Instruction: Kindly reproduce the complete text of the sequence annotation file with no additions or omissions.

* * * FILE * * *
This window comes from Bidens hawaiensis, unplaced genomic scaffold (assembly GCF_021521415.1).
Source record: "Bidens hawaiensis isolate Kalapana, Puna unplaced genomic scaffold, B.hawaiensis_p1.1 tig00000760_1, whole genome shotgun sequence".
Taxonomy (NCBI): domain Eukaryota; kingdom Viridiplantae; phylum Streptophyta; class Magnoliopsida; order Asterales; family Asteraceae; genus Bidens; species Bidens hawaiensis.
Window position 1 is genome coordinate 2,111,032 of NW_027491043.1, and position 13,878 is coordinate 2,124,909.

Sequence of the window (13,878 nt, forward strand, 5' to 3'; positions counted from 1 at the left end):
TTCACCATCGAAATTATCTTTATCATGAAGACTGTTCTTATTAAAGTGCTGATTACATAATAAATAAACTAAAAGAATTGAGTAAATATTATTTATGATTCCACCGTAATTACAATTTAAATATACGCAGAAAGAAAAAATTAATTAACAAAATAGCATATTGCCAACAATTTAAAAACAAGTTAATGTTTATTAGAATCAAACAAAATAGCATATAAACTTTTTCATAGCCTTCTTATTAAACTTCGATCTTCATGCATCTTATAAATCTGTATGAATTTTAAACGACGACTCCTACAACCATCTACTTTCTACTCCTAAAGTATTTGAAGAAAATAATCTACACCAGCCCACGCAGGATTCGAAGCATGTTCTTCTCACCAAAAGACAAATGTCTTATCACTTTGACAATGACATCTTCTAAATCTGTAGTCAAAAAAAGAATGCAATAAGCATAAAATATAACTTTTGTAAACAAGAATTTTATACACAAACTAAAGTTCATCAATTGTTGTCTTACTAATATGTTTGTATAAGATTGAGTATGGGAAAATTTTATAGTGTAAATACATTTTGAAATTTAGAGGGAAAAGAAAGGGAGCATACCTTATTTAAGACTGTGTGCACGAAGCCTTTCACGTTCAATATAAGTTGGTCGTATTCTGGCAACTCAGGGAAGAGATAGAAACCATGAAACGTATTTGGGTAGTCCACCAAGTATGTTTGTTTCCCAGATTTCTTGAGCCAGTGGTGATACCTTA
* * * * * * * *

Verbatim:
This window comes from Bidens hawaiensis, unplaced genomic scaffold (assembly GCF_021521415.1).
Source record: "Bidens hawaiensis isolate Kalapana, Puna unplaced genomic scaffold, B.hawaiensis_p1.1 tig00000760_1, whole genome shotgun sequence".
Taxonomy (NCBI): domain Eukaryota; kingdom Viridiplantae; phylum Streptophyta; class Magnoliopsida; order Asterales; family Asteraceae; genus Bidens; species Bidens hawaiensis.
Window position 1 is genome coordinate 2,111,032 of NW_027491043.1, and position 13,878 is coordinate 2,124,909.

Sequence of the window (13,878 nt, forward strand, 5' to 3'; positions counted from 1 at the left end):
TTCACCATCGAAATTATCTTTATCATGAAGACTGTTCTTATTAAAGTGCTGATTACATAATAAATAAACTAAAAGAATTGAGTAAATATTATTTATGATTCCACCGTAATTACAATTTAAATATACGCAGAAAGAAAAAATTAATTAACAAAATAGCATATTGCCAACAATTTAAAAACAAGTTAATGTTTATTAGAATCAAACAAAATAGCATATAAACTTTTTCATAGCCTTCTTATTAAACTTCGATCTTCATGCATCTTATAAATCTGTATGAATTTTAAACGACGACTCCTACAACCATCTACTTTCTACTCCTAAAGTATTTGAAGAAAATAATCTACACCAGCCCACGCAGGATTCGAAGCATGTTCTTCTCACCAAAAGACAAATGTCTTATCACTTTGACAATGACATCTTCTAAATCTGTAGTCAAAAAAAGAATGCAATAAGCATAAAATATAACTTTTGTAAACAAGAATTTTATACACAAACTAAAGTTCATCAATTGTTGTCTTACTAATATGTTTGTATAAGATTGAGTATGGGAAAATTTTATAGTGTAAATACATTTTGAAATTTAGAGGGAAAAGAAAGGGAGCATACCTTATTTAAGACTGTGTGCACGAAGCCTTTCACGTTCAATATAAGTTGGTCGTATTCTGGCAACTCAGGGAAGAGATAGAAACCATGAAACGTATTTGGGTAGTCCACCAAGTATGTTTGTTTCCCAGATTTCTTGAGCCAGTGGTGATACCTTA